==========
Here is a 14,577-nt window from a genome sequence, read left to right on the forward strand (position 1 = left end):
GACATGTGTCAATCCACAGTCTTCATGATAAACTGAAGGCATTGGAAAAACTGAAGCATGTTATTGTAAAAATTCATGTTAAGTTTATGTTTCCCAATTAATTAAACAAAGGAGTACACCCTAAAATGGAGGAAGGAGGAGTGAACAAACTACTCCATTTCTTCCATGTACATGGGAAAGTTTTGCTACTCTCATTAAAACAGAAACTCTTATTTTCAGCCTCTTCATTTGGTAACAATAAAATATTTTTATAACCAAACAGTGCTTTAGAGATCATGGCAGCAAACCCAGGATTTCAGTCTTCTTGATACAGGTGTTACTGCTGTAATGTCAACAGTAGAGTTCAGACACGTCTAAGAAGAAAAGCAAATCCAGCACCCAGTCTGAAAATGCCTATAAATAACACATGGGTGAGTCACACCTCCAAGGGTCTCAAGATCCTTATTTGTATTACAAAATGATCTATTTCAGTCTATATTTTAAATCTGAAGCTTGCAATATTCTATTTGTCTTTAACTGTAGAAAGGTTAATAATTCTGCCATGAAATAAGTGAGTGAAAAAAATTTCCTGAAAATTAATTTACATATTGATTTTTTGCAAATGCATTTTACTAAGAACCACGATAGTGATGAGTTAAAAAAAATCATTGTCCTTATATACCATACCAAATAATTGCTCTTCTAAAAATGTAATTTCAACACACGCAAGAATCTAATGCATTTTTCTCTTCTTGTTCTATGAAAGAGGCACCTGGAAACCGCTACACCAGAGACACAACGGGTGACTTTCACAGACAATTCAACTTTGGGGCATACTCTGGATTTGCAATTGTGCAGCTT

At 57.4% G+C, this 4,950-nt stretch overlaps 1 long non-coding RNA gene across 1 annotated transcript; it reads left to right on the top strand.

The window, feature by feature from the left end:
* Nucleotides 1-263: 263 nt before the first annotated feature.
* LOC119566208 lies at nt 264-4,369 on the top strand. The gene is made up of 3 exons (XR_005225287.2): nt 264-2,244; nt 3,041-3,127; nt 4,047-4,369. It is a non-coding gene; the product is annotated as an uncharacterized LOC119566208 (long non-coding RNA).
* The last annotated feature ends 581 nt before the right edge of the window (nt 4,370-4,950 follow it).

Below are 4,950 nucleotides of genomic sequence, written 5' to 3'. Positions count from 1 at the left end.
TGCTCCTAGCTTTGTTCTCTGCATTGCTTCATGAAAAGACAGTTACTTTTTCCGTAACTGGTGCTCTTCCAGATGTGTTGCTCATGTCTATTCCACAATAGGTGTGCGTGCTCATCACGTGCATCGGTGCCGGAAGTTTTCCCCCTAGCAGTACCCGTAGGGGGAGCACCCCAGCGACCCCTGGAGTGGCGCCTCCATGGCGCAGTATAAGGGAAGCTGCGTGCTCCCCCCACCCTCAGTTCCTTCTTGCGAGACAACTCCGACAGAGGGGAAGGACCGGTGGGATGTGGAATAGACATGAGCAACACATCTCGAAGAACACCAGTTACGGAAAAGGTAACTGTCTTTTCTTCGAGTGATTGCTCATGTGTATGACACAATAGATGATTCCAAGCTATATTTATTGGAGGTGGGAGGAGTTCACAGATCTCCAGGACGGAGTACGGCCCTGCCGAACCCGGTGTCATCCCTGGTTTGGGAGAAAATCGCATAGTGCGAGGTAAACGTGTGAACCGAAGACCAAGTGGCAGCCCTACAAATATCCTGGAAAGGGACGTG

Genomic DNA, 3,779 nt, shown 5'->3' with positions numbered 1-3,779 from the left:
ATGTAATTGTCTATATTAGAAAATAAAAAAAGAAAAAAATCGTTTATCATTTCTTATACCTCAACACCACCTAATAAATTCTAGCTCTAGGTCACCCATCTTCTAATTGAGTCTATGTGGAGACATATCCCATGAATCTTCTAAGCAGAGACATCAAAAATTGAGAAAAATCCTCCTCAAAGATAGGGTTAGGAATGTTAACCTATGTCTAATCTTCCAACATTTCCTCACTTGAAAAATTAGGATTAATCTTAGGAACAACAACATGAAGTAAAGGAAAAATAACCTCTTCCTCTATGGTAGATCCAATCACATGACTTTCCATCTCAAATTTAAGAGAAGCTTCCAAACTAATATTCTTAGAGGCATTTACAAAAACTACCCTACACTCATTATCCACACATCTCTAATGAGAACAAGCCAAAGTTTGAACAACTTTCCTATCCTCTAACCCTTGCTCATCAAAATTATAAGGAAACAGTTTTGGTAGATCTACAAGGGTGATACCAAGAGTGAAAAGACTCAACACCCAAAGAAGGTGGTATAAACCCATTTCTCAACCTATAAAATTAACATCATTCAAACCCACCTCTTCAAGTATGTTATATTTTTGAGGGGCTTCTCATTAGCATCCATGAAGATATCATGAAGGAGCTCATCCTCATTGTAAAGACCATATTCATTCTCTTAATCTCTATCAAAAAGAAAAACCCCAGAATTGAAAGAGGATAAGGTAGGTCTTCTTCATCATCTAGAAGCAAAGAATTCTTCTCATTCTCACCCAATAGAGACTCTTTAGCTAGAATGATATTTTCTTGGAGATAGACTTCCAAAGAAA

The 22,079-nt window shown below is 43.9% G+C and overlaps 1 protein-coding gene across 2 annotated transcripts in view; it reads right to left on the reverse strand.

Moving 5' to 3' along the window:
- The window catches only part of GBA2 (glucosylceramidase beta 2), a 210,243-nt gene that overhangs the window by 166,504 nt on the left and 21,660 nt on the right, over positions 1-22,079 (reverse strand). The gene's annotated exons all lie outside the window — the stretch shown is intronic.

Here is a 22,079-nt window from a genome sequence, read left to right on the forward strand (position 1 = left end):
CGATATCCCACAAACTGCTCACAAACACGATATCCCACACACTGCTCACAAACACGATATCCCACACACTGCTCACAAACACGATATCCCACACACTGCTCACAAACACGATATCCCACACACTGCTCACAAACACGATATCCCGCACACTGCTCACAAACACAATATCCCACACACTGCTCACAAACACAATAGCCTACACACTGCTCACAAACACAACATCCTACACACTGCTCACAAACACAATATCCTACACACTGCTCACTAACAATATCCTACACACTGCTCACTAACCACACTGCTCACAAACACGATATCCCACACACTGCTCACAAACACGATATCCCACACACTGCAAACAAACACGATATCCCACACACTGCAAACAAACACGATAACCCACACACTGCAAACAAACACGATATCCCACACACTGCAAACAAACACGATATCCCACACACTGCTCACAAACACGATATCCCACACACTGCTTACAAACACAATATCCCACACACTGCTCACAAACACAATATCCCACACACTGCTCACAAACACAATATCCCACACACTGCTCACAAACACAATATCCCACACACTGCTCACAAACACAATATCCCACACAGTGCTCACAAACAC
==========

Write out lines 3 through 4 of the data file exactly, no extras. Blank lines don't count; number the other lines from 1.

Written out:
At 57.4% G+C, this 4,950-nt stretch overlaps 1 long non-coding RNA gene across 1 annotated transcript; it reads left to right on the top strand.

The window, feature by feature from the left end: